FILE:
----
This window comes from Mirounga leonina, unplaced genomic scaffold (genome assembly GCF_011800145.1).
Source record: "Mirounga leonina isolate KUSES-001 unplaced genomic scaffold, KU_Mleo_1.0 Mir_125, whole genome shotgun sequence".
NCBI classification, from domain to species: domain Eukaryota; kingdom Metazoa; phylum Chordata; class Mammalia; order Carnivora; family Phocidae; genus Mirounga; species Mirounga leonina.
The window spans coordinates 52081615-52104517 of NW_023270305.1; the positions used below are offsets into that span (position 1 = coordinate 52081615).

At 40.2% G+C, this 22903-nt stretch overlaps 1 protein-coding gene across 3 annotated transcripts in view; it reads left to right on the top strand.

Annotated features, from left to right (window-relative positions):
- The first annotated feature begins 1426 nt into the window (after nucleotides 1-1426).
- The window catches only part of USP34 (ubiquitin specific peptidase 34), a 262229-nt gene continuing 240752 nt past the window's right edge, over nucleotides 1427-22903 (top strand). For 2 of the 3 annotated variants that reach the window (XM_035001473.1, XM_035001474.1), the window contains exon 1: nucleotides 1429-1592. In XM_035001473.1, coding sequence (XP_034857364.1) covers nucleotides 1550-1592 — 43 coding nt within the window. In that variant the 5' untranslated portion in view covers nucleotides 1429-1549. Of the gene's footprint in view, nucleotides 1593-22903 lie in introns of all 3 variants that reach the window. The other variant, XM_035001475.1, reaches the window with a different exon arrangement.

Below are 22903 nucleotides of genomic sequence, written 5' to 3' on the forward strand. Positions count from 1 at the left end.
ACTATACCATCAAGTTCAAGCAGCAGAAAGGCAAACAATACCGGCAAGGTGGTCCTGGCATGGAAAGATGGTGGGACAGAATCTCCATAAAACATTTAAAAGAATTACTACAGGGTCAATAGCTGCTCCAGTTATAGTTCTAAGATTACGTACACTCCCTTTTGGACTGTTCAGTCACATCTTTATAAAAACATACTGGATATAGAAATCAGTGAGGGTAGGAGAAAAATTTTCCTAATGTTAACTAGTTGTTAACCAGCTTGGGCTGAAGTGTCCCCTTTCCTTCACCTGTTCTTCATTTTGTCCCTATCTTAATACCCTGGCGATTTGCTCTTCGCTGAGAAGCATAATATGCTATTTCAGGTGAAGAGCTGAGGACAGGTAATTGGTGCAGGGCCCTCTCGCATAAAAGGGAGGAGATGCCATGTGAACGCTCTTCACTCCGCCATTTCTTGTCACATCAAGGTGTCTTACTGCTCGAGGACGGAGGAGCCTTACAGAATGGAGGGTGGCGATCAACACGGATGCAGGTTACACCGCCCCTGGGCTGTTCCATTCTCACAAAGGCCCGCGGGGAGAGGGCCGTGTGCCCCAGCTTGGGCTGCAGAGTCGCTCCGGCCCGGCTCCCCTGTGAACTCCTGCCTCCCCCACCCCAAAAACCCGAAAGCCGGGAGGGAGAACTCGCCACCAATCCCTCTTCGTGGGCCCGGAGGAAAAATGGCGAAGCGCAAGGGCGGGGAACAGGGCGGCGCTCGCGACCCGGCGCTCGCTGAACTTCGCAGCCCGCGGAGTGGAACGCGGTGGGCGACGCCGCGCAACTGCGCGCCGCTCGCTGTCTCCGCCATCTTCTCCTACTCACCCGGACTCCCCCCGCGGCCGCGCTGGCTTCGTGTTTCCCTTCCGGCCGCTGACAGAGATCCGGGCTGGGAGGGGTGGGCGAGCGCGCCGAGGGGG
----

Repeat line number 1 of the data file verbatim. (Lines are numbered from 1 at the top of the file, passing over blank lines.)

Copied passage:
This window comes from Mirounga leonina, unplaced genomic scaffold (genome assembly GCF_011800145.1).